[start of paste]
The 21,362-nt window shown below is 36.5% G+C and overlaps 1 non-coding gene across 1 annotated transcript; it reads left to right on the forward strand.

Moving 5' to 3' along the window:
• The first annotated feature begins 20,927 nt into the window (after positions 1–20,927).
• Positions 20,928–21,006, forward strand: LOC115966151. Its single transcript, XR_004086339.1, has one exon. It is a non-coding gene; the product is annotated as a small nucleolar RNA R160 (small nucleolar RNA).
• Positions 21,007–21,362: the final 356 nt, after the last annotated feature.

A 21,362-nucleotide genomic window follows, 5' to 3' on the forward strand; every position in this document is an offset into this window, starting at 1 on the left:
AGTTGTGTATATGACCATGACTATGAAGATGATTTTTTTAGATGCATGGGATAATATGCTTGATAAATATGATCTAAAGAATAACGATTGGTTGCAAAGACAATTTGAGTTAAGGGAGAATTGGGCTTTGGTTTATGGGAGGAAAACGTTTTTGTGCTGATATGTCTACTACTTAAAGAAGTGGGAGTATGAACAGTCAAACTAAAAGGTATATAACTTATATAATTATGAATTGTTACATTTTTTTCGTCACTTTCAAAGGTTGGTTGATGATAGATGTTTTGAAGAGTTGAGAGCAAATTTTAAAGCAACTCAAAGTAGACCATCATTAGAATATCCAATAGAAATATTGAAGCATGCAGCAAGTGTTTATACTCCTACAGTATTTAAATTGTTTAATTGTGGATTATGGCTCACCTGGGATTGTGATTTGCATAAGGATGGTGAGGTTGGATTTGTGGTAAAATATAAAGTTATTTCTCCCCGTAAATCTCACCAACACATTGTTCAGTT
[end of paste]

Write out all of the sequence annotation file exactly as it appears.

The 21,362-nt window shown below is 36.5% G+C and overlaps 1 non-coding gene across 1 annotated transcript; it reads left to right on the forward strand.

Moving 5' to 3' along the window:
• The first annotated feature begins 20,927 nt into the window (after positions 1–20,927).
• Positions 20,928–21,006, forward strand: LOC115966151. Its single transcript, XR_004086339.1, has one exon. It is a non-coding gene; the product is annotated as a small nucleolar RNA R160 (small nucleolar RNA).
• Positions 21,007–21,362: the final 356 nt, after the last annotated feature.

A 21,362-nucleotide genomic window follows, 5' to 3' on the forward strand; every position in this document is an offset into this window, starting at 1 on the left:
AGTTGTGTATATGACCATGACTATGAAGATGATTTTTTTAGATGCATGGGATAATATGCTTGATAAATATGATCTAAAGAATAACGATTGGTTGCAAAGACAATTTGAGTTAAGGGAGAATTGGGCTTTGGTTTATGGGAGGAAAACGTTTTTGTGCTGATATGTCTACTACTTAAAGAAGTGGGAGTATGAACAGTCAAACTAAAAGGTATATAACTTATATAATTATGAATTGTTACATTTTTTTCGTCACTTTCAAAGGTTGGTTGATGATAGATGTTTTGAAGAGTTGAGAGCAAATTTTAAAGCAACTCAAAGTAGACCATCATTAGAATATCCAATAGAAATATTGAAGCATGCAGCAAGTGTTTATACTCCTACAGTATTTAAATTGTTTAATTGTGGATTATGGCTCACCTGGGATTGTGATTTGCATAAGGATGGTGAGGTTGGATTTGTGGTAAAATATAAAGTTATTTCTCCCCGTAAATCTCACCAACACATTGTTCAGTT